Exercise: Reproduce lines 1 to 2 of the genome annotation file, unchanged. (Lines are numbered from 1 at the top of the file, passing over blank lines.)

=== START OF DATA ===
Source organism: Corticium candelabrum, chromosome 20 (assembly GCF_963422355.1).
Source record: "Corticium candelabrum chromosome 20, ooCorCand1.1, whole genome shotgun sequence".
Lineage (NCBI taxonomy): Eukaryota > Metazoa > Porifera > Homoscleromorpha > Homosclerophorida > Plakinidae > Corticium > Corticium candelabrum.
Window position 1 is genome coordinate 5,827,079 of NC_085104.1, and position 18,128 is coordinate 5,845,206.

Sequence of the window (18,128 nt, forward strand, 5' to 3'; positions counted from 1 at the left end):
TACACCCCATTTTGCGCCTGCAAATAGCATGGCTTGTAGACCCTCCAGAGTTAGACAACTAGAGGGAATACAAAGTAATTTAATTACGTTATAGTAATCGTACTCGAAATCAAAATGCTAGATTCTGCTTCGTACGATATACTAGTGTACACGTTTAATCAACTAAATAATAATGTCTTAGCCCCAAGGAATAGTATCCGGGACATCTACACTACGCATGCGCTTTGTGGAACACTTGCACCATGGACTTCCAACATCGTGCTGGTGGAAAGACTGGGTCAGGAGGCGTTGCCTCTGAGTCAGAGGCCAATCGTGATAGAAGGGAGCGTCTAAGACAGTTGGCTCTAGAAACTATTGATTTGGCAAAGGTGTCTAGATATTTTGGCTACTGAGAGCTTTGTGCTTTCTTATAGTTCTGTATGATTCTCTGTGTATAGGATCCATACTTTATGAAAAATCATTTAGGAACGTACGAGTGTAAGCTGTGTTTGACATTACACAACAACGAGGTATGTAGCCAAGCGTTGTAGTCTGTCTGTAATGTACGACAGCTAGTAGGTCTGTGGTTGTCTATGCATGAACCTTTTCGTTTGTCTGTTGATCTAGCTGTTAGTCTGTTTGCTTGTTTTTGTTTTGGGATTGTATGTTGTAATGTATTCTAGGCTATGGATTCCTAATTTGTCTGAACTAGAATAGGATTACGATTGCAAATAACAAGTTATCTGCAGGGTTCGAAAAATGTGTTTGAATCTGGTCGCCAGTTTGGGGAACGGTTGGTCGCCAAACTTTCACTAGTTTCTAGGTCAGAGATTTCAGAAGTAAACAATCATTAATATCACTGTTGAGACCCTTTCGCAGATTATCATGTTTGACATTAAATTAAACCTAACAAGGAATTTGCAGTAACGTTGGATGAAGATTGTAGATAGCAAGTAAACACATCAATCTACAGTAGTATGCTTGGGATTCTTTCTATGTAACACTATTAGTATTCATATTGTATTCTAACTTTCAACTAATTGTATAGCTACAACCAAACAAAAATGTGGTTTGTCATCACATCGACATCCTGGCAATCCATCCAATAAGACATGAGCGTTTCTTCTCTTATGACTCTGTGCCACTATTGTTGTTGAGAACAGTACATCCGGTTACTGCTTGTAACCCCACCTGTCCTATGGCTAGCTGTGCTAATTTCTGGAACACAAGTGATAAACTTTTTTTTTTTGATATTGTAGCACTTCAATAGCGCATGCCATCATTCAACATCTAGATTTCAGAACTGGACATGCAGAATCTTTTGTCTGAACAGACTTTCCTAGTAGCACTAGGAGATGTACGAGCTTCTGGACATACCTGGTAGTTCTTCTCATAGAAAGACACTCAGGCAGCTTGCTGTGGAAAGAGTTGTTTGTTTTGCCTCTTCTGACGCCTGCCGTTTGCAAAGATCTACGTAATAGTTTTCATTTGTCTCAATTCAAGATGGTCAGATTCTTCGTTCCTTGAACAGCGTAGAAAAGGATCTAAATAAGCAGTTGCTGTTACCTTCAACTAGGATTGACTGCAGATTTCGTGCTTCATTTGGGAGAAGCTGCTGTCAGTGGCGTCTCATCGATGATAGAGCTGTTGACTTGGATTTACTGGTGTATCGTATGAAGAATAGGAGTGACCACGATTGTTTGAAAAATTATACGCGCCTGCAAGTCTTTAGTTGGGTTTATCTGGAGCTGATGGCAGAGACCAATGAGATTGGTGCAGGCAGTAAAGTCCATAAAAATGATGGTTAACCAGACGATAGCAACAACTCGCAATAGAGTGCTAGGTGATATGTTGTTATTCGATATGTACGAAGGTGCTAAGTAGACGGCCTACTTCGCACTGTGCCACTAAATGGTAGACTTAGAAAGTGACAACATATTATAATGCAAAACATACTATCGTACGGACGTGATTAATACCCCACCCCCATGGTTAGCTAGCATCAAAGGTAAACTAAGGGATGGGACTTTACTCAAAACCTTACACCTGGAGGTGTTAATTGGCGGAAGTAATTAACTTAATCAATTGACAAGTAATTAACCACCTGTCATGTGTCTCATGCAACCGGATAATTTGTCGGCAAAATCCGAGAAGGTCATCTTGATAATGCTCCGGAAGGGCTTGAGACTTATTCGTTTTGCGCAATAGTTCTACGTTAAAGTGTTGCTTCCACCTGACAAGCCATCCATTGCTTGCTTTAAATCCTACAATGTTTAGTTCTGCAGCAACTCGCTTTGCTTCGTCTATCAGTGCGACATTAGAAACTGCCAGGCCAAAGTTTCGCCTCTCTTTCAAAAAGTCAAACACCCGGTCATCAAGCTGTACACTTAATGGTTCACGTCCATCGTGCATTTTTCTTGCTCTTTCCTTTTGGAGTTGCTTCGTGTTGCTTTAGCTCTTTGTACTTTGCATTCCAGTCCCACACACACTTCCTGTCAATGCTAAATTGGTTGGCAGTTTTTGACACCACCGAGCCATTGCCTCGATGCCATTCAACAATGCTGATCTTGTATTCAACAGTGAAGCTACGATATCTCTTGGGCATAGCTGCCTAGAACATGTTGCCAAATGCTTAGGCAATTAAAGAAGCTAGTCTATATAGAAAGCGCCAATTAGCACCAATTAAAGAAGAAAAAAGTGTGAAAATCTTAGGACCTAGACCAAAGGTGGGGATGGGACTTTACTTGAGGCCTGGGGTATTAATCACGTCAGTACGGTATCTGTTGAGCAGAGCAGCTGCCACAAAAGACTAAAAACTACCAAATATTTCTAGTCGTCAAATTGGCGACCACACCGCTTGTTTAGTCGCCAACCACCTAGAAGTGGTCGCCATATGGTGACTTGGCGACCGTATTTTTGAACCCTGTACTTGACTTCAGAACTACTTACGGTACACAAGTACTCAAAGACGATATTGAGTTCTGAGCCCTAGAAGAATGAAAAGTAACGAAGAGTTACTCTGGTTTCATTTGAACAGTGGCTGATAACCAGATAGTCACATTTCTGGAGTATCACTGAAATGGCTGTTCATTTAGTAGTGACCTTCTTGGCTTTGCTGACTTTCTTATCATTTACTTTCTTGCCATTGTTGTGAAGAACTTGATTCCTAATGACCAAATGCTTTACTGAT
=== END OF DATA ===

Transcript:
Source organism: Corticium candelabrum, chromosome 20 (assembly GCF_963422355.1).
Source record: "Corticium candelabrum chromosome 20, ooCorCand1.1, whole genome shotgun sequence".